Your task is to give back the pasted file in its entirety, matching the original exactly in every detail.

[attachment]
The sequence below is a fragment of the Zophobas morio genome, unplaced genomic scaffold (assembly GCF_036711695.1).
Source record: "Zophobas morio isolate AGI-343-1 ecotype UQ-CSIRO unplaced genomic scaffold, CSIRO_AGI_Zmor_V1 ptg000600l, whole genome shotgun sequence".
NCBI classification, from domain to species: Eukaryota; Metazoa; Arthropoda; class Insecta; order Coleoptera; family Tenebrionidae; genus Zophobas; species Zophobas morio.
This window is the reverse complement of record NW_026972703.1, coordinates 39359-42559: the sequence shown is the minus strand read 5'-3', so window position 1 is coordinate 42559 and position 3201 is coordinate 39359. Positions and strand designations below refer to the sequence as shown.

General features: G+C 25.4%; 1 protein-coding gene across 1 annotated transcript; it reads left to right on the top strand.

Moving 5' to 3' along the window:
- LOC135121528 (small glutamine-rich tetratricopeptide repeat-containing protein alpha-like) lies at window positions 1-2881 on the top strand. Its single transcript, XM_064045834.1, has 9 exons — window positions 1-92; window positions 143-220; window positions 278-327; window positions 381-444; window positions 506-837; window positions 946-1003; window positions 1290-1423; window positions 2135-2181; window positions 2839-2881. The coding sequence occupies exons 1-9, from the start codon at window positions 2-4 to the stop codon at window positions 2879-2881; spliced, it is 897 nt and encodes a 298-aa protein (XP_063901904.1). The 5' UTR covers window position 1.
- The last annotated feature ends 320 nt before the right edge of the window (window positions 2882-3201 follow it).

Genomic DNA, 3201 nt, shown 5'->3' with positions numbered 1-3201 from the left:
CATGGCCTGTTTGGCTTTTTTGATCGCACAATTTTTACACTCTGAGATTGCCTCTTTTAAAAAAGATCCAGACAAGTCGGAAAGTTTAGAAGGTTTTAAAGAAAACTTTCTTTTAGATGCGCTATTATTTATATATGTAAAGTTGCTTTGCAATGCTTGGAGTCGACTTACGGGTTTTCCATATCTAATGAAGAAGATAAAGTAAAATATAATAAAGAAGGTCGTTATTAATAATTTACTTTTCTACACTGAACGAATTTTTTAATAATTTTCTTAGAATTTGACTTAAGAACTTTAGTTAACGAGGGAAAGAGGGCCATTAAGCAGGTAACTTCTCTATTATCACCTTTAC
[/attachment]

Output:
The sequence below is a fragment of the Zophobas morio genome, unplaced genomic scaffold (assembly GCF_036711695.1).
Source record: "Zophobas morio isolate AGI-343-1 ecotype UQ-CSIRO unplaced genomic scaffold, CSIRO_AGI_Zmor_V1 ptg000600l, whole genome shotgun sequence".
NCBI classification, from domain to species: Eukaryota; Metazoa; Arthropoda; class Insecta; order Coleoptera; family Tenebrionidae; genus Zophobas; species Zophobas morio.
This window is the reverse complement of record NW_026972703.1, coordinates 39359-42559: the sequence shown is the minus strand read 5'-3', so window position 1 is coordinate 42559 and position 3201 is coordinate 39359. Positions and strand designations below refer to the sequence as shown.

General features: G+C 25.4%; 1 protein-coding gene across 1 annotated transcript; it reads left to right on the top strand.

Moving 5' to 3' along the window:
- LOC135121528 (small glutamine-rich tetratricopeptide repeat-containing protein alpha-like) lies at window positions 1-2881 on the top strand. Its single transcript, XM_064045834.1, has 9 exons — window positions 1-92; window positions 143-220; window positions 278-327; window positions 381-444; window positions 506-837; window positions 946-1003; window positions 1290-1423; window positions 2135-2181; window positions 2839-2881. The coding sequence occupies exons 1-9, from the start codon at window positions 2-4 to the stop codon at window positions 2879-2881; spliced, it is 897 nt and encodes a 298-aa protein (XP_063901904.1). The 5' UTR covers window position 1.
- The last annotated feature ends 320 nt before the right edge of the window (window positions 2882-3201 follow it).

Genomic DNA, 3201 nt, shown 5'->3' with positions numbered 1-3201 from the left:
CATGGCCTGTTTGGCTTTTTTGATCGCACAATTTTTACACTCTGAGATTGCCTCTTTTAAAAAAGATCCAGACAAGTCGGAAAGTTTAGAAGGTTTTAAAGAAAACTTTCTTTTAGATGCGCTATTATTTATATATGTAAAGTTGCTTTGCAATGCTTGGAGTCGACTTACGGGTTTTCCATATCTAATGAAGAAGATAAAGTAAAATATAATAAAGAAGGTCGTTATTAATAATTTACTTTTCTACACTGAACGAATTTTTTAATAATTTTCTTAGAATTTGACTTAAGAACTTTAGTTAACGAGGGAAAGAGGGCCATTAAGCAGGTAACTTCTCTATTATCACCTTTAC